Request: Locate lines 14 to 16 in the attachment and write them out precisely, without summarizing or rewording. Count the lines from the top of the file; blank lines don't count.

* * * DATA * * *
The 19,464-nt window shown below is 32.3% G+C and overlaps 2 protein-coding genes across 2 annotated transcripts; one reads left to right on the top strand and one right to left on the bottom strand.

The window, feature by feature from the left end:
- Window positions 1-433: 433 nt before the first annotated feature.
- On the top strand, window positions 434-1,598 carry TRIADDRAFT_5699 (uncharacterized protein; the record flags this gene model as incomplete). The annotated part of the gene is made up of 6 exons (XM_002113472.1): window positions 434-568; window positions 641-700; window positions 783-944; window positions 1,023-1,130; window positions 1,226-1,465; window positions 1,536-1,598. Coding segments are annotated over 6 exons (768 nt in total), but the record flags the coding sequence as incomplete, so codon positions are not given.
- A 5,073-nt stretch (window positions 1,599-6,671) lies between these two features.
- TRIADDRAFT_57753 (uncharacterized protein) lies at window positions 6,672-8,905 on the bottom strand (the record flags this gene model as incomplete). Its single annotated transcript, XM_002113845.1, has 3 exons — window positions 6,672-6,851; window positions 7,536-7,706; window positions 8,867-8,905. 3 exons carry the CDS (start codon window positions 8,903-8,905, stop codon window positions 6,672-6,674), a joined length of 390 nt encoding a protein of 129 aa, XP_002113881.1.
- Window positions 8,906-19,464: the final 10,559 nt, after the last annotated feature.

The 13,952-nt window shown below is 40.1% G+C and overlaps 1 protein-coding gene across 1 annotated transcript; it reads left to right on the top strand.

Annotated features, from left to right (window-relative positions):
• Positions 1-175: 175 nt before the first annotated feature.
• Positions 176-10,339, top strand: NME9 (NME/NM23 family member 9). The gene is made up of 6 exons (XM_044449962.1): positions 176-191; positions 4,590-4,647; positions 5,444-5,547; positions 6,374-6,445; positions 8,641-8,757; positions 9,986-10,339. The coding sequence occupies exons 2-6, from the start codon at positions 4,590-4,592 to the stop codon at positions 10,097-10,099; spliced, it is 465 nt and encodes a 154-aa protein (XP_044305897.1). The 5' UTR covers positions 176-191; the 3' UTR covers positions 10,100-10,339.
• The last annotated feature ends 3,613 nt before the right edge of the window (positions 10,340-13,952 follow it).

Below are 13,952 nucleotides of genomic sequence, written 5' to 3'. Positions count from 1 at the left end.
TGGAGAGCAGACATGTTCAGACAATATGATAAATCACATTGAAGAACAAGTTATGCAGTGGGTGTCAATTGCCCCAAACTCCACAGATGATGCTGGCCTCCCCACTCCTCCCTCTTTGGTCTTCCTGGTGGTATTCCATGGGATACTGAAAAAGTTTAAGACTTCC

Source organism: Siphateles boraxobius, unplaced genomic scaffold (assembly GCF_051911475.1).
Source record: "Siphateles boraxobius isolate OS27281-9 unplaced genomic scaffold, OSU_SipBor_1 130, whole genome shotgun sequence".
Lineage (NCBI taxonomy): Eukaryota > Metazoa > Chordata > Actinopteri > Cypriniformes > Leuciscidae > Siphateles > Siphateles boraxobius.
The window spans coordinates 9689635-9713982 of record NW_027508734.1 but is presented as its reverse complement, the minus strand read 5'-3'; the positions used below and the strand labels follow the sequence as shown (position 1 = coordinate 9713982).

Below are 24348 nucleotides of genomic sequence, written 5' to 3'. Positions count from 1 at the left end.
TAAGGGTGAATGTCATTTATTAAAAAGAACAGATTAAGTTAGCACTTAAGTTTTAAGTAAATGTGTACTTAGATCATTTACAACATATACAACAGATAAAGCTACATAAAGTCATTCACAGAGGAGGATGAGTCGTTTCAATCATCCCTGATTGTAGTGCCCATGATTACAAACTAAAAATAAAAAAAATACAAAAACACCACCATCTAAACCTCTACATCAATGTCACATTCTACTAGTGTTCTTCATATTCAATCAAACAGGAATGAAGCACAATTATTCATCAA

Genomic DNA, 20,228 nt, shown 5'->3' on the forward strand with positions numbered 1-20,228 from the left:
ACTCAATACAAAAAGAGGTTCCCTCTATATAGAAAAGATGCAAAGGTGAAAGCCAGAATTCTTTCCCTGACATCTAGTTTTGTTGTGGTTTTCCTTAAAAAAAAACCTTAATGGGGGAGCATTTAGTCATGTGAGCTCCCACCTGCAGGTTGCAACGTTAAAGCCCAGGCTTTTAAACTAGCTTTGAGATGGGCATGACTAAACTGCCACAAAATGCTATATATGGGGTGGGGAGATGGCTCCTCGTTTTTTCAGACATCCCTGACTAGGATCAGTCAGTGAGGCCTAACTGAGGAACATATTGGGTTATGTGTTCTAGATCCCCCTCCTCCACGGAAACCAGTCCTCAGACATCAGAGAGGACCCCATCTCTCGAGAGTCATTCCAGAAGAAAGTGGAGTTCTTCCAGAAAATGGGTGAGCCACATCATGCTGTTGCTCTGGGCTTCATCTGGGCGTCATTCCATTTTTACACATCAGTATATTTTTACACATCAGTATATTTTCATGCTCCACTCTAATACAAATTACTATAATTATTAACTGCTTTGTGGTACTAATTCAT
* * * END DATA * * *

TGGAGAGCAGACATGTTCAGACAATATGATAAATCACATTGAAGAACAAGTTATGCAGTGGGTGTCAATTGCCCCAAACTCCACAGATGATGCTGGCCTCCCCACTCCTCCCTCTTTGGTCTTCCTGGTGGTATTCCATGGGATACTGAAAAAGTTTAAGACTTCC

Source organism: Siphateles boraxobius, unplaced genomic scaffold (assembly GCF_051911475.1).
Source record: "Siphateles boraxobius isolate OS27281-9 unplaced genomic scaffold, OSU_SipBor_1 130, whole genome shotgun sequence".